Yeah, I always liked game shows growing up. I had a warped childhood.

          1. Not unusual. My brother and I watched The Price is Right and Match Game, as well as some of the other shows back then. Those stand out, though.

            1. I also watched The Price is Right growing up. Man that show’s been on forever.

              Game shows for kids make sense: there’s not a lot of plot to follow. They’re slightly more interactive. They air in the middle of weekdays.

              1. I distinctly recall guessing the price in the showcase showdown within $100 once. My brother freaked out.

                We watched that show all the way back to when it was only a half hour long, which switched in the early 70s, I think. Fuck, that was forever ago.

                1. Boy, did Bob Barker really know how to pick the Showcase babes or what?

      2. My second grade class watched it on a tiny antenna TV as well.

    8. Earliest news event I remember was Princess Diana’s funeral.

      1. Whoa. I didn’t realize you were that young.

        1. Yeah, it’s depressing.

          1. I’m still a serious MAN. What was your earliest news memory? The US invading Iraq the first time?

            1. Zero memories of much of anything.

                  1. Damn it. My Voight-Kampff machine is busted.

                    The world may never know…

                  2. Describe in single words only the good things that come into your mind about your mother.

                    1. My mother? Let me tell you about my mother…

            2. My father was a relentlessly self-improving boulangerie owner from Belgium with low grade narcolepsy and a penchant for buggery. My mother was a fifteen year old French prostitute named Chloe with webbed feet. My father would womanize, he would drink, he would make outrageous claims like he invented the question mark. Some times he would accuse chestnuts of being lazy, the sort of general malaise that only the genius possess and the insane lament. My childhood was typical, summers in Rangoon, luge lessons. In the spring we’d make meat helmets. When I was insolent I was placed in a burlap bag and beaten with reeds, pretty standard really. At the age of 12 I received my first scribe. At the age of fourteen, a Zoroastrian named Vilma ritualistically shaved my testicles. There really is nothing like a shorn scrotum, it’s breathtaking, I suggest you try it.

        2. I didn’t pick up on that until he asked what beer he should get for his 21st birthday.

          1. Oh, I forgot that thread. That was Grand Moff?

            1. ‘Twas.

    9. I remember being vaguely aware of the Clinton impeachment, but I guess Columbine would have to be my first big news story.

      I mean, how are we defining this? 9/11 turned me into a news junkie and I followed that minute by minute.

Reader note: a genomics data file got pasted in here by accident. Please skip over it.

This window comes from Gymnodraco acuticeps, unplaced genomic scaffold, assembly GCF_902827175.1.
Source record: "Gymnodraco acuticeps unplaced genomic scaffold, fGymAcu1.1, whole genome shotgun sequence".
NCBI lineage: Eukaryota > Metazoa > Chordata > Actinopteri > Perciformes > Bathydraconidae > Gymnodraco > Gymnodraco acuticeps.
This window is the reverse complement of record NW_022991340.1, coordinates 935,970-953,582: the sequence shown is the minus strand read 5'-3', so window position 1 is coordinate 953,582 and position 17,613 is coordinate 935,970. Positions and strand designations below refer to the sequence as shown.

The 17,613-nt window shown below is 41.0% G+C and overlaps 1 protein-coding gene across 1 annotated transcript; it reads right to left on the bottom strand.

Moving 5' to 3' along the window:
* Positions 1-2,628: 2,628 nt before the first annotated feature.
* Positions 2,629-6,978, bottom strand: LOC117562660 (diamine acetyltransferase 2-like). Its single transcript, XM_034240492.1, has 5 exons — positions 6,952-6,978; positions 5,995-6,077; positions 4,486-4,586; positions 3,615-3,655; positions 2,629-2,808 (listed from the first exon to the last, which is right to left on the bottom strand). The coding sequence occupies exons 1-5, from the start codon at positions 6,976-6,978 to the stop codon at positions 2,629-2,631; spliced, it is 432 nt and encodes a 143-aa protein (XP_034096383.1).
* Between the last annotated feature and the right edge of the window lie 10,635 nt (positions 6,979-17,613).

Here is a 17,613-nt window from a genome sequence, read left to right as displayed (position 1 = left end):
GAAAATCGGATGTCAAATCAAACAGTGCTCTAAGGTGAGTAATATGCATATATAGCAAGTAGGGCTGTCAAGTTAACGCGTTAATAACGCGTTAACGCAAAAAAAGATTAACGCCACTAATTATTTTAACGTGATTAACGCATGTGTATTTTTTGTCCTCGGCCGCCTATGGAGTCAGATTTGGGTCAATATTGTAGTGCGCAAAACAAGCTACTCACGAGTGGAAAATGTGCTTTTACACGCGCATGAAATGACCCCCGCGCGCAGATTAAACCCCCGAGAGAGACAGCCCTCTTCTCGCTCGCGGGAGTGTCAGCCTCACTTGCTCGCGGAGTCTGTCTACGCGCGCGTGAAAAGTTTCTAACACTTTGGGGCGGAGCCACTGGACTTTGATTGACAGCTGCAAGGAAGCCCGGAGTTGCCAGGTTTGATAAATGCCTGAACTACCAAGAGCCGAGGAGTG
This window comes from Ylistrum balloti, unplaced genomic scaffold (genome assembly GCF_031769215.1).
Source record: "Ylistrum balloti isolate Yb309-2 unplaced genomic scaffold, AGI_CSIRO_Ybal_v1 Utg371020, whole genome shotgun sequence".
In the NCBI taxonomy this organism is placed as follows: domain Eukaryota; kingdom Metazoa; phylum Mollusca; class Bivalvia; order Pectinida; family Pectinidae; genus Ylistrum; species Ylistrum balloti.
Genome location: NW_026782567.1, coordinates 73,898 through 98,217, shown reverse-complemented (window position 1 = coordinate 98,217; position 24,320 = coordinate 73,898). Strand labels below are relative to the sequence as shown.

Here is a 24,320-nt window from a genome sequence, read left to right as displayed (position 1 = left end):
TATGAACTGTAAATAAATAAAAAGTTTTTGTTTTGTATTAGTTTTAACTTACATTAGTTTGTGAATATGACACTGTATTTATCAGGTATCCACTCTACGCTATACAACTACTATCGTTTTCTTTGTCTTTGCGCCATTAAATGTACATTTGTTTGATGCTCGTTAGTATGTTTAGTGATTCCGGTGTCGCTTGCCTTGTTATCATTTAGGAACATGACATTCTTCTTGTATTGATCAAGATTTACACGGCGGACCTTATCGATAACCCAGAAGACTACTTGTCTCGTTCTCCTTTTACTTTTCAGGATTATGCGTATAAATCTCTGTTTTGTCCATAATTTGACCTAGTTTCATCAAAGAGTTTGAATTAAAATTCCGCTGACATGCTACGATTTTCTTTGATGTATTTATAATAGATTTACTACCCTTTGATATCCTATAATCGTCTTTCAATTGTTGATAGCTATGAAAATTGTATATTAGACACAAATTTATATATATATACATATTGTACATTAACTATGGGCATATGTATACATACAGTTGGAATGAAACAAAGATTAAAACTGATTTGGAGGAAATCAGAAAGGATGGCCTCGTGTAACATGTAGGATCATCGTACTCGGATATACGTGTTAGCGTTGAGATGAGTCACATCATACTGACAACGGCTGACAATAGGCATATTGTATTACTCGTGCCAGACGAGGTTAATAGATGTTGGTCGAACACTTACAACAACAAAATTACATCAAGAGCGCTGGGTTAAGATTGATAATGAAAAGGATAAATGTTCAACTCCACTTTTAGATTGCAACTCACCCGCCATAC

Columbine I sort of knew what had happened, but I didn’t really “get” what was going on until a bit later.

      1. I remember asking my mom why so many people were upset over the death of just one person.

        9/11 I remember very vividly since I saw the south tower collapse on live TV while waiting for my mom to drive me to school. At school they had us cut red, white and blue construction paper into patriotic flags since they weren’t sure what to tell us.

        1. My school actually didn’t tell us anything. At all. The entire day.

          They locked us down, we sat around in that room for about 6 hours without even having class, and we found out what the freakout had been about when we turned on the TV after school.

          1. Same here Auric.

            Why some schools did that, I have no idea. I mean, I grew up in a bedroom community of New York, so I knew people who lost parents on 9/11.

            1. I can somewhat see why you’d do that for the really young kids, but this was junior high. It’s not like we weren’t capable of handling it.

          2. At the end of the school day they let the individual teachers explain things as best they could to us.

            I actually don’t remember much of what my fourth grade teacher said, but it was something to the effect that this was not going to start a war and that the people who did it were criminals.

            She just told us to go home and watch the news for an hour and write down our impressions.

        2. We got an announcement in the morning (it happened during state standardized testing), and we had to play 20 questions with the cool teachers during breaks to figure out what was going on.

          We had 2 Jr. Highs in our district, and the other allowed the kids to watch the news while it happened. We were hopelessly locked down and had to catch up when we got home.

          I remember us freaking out later that afternoon when 2 Air National Guard F-16s flew right over our neighborhood. We knew all the planes had been grounded, but also that not all of the planes had landed yet. We had no clue what was going on until one did a barrel roll and they both passed overhead at supersonic speeds.

      2. Perhaps because the initial media coverage was highly unreliable –

        http://www.amazon.com/Columbin…..=columbine

        The shooters were basically Leopold and Loeb with a higher body count – high self-esteem, contempt for other people they deemed “lesser.”